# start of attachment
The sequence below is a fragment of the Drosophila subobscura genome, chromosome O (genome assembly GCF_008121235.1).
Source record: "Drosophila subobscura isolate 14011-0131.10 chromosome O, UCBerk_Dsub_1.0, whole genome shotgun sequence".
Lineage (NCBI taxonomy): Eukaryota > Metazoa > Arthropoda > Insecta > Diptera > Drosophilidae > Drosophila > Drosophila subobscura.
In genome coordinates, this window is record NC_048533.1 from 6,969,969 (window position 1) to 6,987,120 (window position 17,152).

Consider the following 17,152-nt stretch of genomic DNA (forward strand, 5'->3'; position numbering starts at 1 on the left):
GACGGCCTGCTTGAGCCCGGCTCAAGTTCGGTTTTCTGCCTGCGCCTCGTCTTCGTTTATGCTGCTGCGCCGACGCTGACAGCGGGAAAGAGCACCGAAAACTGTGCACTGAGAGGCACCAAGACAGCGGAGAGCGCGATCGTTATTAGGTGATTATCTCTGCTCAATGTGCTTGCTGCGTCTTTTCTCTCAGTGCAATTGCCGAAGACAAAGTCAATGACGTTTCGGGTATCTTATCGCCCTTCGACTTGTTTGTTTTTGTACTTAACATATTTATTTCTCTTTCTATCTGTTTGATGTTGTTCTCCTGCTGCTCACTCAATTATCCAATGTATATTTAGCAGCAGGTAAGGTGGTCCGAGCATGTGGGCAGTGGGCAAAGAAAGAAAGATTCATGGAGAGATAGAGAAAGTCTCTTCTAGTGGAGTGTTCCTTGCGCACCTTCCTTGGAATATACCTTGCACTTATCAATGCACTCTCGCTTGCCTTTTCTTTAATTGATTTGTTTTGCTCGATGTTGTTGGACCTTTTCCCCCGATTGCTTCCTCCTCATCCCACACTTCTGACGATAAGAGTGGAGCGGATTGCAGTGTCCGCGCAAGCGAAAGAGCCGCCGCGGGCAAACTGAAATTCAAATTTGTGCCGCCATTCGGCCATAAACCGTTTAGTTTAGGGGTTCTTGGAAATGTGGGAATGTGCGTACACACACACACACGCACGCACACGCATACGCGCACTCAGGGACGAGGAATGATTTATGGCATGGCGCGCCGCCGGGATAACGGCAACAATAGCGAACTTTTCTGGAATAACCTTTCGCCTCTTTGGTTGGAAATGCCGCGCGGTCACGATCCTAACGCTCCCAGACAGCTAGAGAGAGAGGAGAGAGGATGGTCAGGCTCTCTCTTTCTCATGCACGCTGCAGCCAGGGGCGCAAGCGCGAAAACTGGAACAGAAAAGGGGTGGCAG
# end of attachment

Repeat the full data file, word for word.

The sequence below is a fragment of the Drosophila subobscura genome, chromosome O (genome assembly GCF_008121235.1).
Source record: "Drosophila subobscura isolate 14011-0131.10 chromosome O, UCBerk_Dsub_1.0, whole genome shotgun sequence".
Lineage (NCBI taxonomy): Eukaryota > Metazoa > Arthropoda > Insecta > Diptera > Drosophilidae > Drosophila > Drosophila subobscura.
In genome coordinates, this window is record NC_048533.1 from 6,969,969 (window position 1) to 6,987,120 (window position 17,152).

Consider the following 17,152-nt stretch of genomic DNA (forward strand, 5'->3'; position numbering starts at 1 on the left):
GACGGCCTGCTTGAGCCCGGCTCAAGTTCGGTTTTCTGCCTGCGCCTCGTCTTCGTTTATGCTGCTGCGCCGACGCTGACAGCGGGAAAGAGCACCGAAAACTGTGCACTGAGAGGCACCAAGACAGCGGAGAGCGCGATCGTTATTAGGTGATTATCTCTGCTCAATGTGCTTGCTGCGTCTTTTCTCTCAGTGCAATTGCCGAAGACAAAGTCAATGACGTTTCGGGTATCTTATCGCCCTTCGACTTGTTTGTTTTTGTACTTAACATATTTATTTCTCTTTCTATCTGTTTGATGTTGTTCTCCTGCTGCTCACTCAATTATCCAATGTATATTTAGCAGCAGGTAAGGTGGTCCGAGCATGTGGGCAGTGGGCAAAGAAAGAAAGATTCATGGAGAGATAGAGAAAGTCTCTTCTAGTGGAGTGTTCCTTGCGCACCTTCCTTGGAATATACCTTGCACTTATCAATGCACTCTCGCTTGCCTTTTCTTTAATTGATTTGTTTTGCTCGATGTTGTTGGACCTTTTCCCCCGATTGCTTCCTCCTCATCCCACACTTCTGACGATAAGAGTGGAGCGGATTGCAGTGTCCGCGCAAGCGAAAGAGCCGCCGCGGGCAAACTGAAATTCAAATTTGTGCCGCCATTCGGCCATAAACCGTTTAGTTTAGGGGTTCTTGGAAATGTGGGAATGTGCGTACACACACACACACGCACGCACACGCATACGCGCACTCAGGGACGAGGAATGATTTATGGCATGGCGCGCCGCCGGGATAACGGCAACAATAGCGAACTTTTCTGGAATAACCTTTCGCCTCTTTGGTTGGAAATGCCGCGCGGTCACGATCCTAACGCTCCCAGACAGCTAGAGAGAGAGGAGAGAGGATGGTCAGGCTCTCTCTTTCTCATGCACGCTGCAGCCAGGGGCGCAAGCGCGAAAACTGGAACAGAAAAGGGGTGGCAG